Re-invoicing non-tax costs
- However, if a taxpayer incurs an expense that is not an expense to secure or maintain income (e.g. representation expenses), but it is instead reimbursed by another taxpayer, then it is an expense to earn, secure and maintain revenue. Due to recent case law, such a provision is rendered to make this provision applicable in principle only to net re-invoicing.
- It is proposed to extend the provisions of Section 23 (4) (e) to expenditure not recognised as tax expenditure in a given tax period. The meaning of this provision is the same as in Section 24 (2) (zc). This provision can also be applied, for example, to property that is not entirely used to achieve taxable income (natural persons), where in the absence of such a regulation this income would be unintentionally taxed.
- The taxpayer is also allowed to apply the tax loss in the re-examination procedure (both in the framework of the procedure to remove doubts and in the framework of the tax audit).
- For the purposes of a penalty payment, the application of a tax loss within the scope of the recovery procedure has no effect.
Tax deduction interest
- The tax deduction interest is a compensation for the excessively long retention of the tax deduction (especially value added tax deduction) by the tax administrator because of a long-standing procedure to remove doubts.
- Interest arises if the procedure to eliminate doubts lasts longer than five months from its commencement, i.e. from the announcement of the call that initiates the procedure, at the CNB’s repo rate increased by one percentage point.
Applying tax losses to transformations
- If the conditions are met, such a taxpayer will be able to deduct the tax loss from the tax base of the taxpayer who assumed it from a taxpayer who assumed it from another taxpayer to whom the tax loss was levied.
Compulsory electronic communication
- If a taxpayer or their representative has a data box or the statutory obligation to have audited financial statements, they are required to submit the application for registration, all notifications of a change of registration data, proper tax returns and additional tax returns, and reporting and billing only electronically by data message.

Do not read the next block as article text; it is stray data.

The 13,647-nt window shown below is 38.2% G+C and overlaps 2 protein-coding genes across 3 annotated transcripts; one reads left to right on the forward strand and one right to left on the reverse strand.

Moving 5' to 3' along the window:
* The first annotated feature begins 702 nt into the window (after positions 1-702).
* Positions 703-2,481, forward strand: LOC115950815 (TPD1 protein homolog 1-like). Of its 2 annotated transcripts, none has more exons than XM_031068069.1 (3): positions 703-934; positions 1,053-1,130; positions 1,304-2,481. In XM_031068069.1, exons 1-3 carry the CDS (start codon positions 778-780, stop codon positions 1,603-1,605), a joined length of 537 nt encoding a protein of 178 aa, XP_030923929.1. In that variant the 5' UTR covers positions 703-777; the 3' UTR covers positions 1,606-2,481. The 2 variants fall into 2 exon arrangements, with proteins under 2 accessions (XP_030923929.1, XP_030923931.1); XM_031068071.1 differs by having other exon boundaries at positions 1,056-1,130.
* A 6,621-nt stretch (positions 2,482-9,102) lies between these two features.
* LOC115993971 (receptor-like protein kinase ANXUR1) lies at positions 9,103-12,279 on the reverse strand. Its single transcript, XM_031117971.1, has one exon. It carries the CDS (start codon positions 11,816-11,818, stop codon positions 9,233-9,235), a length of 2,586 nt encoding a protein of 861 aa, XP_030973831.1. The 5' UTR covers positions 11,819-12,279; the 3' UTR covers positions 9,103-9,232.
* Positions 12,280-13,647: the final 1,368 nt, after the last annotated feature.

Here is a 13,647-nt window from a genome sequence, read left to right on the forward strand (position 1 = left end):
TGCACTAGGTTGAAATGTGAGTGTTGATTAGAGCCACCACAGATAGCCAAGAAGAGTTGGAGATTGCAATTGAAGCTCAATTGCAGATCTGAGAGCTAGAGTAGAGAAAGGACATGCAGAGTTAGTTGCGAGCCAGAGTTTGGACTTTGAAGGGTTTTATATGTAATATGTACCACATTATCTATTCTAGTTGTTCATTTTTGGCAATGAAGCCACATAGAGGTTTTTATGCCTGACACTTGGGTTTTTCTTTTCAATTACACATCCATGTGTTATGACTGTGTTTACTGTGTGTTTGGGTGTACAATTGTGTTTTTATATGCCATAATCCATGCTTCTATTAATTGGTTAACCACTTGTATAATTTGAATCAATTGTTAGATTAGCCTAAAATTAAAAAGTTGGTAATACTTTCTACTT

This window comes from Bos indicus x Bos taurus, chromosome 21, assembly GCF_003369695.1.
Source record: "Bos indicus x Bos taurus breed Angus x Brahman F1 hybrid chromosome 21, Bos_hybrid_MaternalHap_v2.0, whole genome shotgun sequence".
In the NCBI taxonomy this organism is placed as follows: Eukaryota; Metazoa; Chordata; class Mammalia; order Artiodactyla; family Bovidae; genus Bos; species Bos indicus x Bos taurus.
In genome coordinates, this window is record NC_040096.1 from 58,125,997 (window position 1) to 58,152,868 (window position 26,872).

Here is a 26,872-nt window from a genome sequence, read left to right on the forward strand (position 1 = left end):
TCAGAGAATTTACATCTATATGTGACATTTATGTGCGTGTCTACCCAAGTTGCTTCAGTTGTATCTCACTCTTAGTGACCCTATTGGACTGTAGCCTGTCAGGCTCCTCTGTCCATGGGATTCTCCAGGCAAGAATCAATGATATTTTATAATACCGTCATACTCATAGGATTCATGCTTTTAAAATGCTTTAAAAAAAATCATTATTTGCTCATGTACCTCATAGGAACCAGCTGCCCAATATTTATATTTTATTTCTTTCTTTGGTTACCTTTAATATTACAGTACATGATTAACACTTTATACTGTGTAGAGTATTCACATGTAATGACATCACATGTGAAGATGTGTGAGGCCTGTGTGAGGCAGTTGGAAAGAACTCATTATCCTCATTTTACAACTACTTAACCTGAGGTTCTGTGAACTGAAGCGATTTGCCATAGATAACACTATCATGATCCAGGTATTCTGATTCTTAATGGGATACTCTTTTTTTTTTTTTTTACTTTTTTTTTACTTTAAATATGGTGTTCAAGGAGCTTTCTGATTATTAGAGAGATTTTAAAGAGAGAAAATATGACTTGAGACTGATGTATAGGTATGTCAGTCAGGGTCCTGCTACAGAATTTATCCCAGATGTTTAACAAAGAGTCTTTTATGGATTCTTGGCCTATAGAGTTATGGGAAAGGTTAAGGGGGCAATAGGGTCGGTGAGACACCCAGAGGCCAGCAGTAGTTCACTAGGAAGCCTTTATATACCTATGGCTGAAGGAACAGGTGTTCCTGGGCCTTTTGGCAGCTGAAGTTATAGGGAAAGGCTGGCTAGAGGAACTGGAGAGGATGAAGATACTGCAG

- The tax administrator will impose a fine of CZK 2,000 for non-compliance with the compulsory electronic form for submissions, a list of which is published on the Financial Administration’s website.
- If by failing to submit electronically the taxpayer severely complicates the administration of tax, the tax administrator can impose a fine of up to CZK 50,000.
Limitation of cash payments and cancellation of old FA accounts
- The limit for cash payments has been reduced from CZK 350,000 to CZK 270,000. This change will affect the liability of payers for VAT not paid by the supplier. If the payer pays the price of the goods or services to the Czech bank account of the supplier, which is not published in the register of payers, the limit for the establishment of a guarantee will be reduced from CZK 700,000 to CZK 540,000.
- The tax office’s s original bank accounts are cancelled and only new account numbers (which have been in force for two years) will apply. The CNB will no longer automatically transfer payments to the correct accounts; therefore, when paying to a cancelled account, there may be sanctions due to delay in payment.
Important changes for individuals
- Taxation of executives of non-residents in 2014 and 2015 – The remuneration of a Czech tax non-resident who acts as a statutory representative will be subject to 15% withholding tax, similarly to the remuneration of a member of the statutory body, or a 35% tax in the case of tax residents from non-Contracting States. The super-gross wage will be the basis for the withholding tax.
- Restrictions on flat rates for sole traders – limitations for 60% and 80% flat rates, whereas these can now be applied only up to CZK 2 million.
- Stricter life insurance allowances – To be able to continue to deduct up to CZK 12,000 per year from the tax base, continuous withdrawals of saved money will no longer be possible (a new contract condition, which will have to be accepted for the tax benefit).
If you are interested in what is changing in the field of VAT, read the guide by Petr Vondraš.